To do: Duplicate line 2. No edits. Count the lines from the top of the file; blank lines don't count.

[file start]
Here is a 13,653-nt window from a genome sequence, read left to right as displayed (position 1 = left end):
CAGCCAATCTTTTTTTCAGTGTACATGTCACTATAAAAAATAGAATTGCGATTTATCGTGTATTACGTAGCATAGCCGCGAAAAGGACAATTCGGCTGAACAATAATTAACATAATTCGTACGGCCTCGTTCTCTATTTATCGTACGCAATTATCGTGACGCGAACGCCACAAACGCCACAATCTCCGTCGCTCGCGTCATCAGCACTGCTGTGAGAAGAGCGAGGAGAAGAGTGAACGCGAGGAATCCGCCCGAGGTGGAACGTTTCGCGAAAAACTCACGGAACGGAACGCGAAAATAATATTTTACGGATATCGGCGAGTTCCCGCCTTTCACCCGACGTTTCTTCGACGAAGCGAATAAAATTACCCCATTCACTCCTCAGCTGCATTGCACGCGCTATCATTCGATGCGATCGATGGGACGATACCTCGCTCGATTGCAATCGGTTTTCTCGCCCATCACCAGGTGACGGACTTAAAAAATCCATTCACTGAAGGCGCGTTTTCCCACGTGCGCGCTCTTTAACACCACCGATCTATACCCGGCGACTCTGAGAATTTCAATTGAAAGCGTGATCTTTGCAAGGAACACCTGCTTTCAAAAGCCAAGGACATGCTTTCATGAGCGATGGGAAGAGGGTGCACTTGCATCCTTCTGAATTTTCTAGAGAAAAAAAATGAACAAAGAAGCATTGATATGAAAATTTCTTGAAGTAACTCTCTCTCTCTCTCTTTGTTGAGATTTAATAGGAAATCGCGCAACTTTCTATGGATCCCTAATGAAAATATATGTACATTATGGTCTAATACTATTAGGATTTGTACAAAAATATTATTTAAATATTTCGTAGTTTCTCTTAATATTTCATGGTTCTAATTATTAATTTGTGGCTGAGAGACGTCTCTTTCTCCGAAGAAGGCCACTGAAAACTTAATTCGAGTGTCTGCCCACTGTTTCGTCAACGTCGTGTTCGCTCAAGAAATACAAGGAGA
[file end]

CAGCCAATCTTTTTTTCAGTGTACATGTCACTATAAAAAATAGAATTGCGATTTATCGTGTATTACGTAGCATAGCCGCGAAAAGGACAATTCGGCTGAACAATAATTAACATAATTCGTACGGCCTCGTTCTCTATTTATCGTACGCAATTATCGTGACGCGAACGCCACAAACGCCACAATCTCCGTCGCTCGCGTCATCAGCACTGCTGTGAGAAGAGCGAGGAGAAGAGTGAACGCGAGGAATCCGCCCGAGGTGGAACGTTTCGCGAAAAACTCACGGAACGGAACGCGAAAATAATATTTTACGGATATCGGCGAGTTCCCGCCTTTCACCCGACGTTTCTTCGACGAAGCGAATAAAATTACCCCATTCACTCCTCAGCTGCATTGCACGCGCTATCATTCGATGCGATCGATGGGACGATACCTCGCTCGATTGCAATCGGTTTTCTCGCCCATCACCAGGTGACGGACTTAAAAAATCCATTCACTGAAGGCGCGTTTTCCCACGTGCGCGCTCTTTAACACCACCGATCTATACCCGGCGACTCTGAGAATTTCAATTGAAAGCGTGATCTTTGCAAGGAACACCTGCTTTCAAAAGCCAAGGACATGCTTTCATGAGCGATGGGAAGAGGGTGCACTTGCATCCTTCTGAATTTTCTAGAGAAAAAAAATGAACAAAGAAGCATTGATATGAAAATTTCTTGAAGTAACTCTCTCTCTCTCTCTTTGTTGAGATTTAATAGGAAATCGCGCAACTTTCTATGGATCCCTAATGAAAATATATGTACATTATGGTCTAATACTATTAGGATTTGTACAAAAATATTATTTAAATATTTCGTAGTTTCTCTTAATATTTCATGGTTCTAATTATTAATTTGTGGCTGAGAGACGTCTCTTTCTCCGAAGAAGGCCACTGAAAACTTAATTCGAGTGTCTGCCCACTGTTTCGTCAACGTCGTGTTCGCTCAAGAAATACAAGGAGA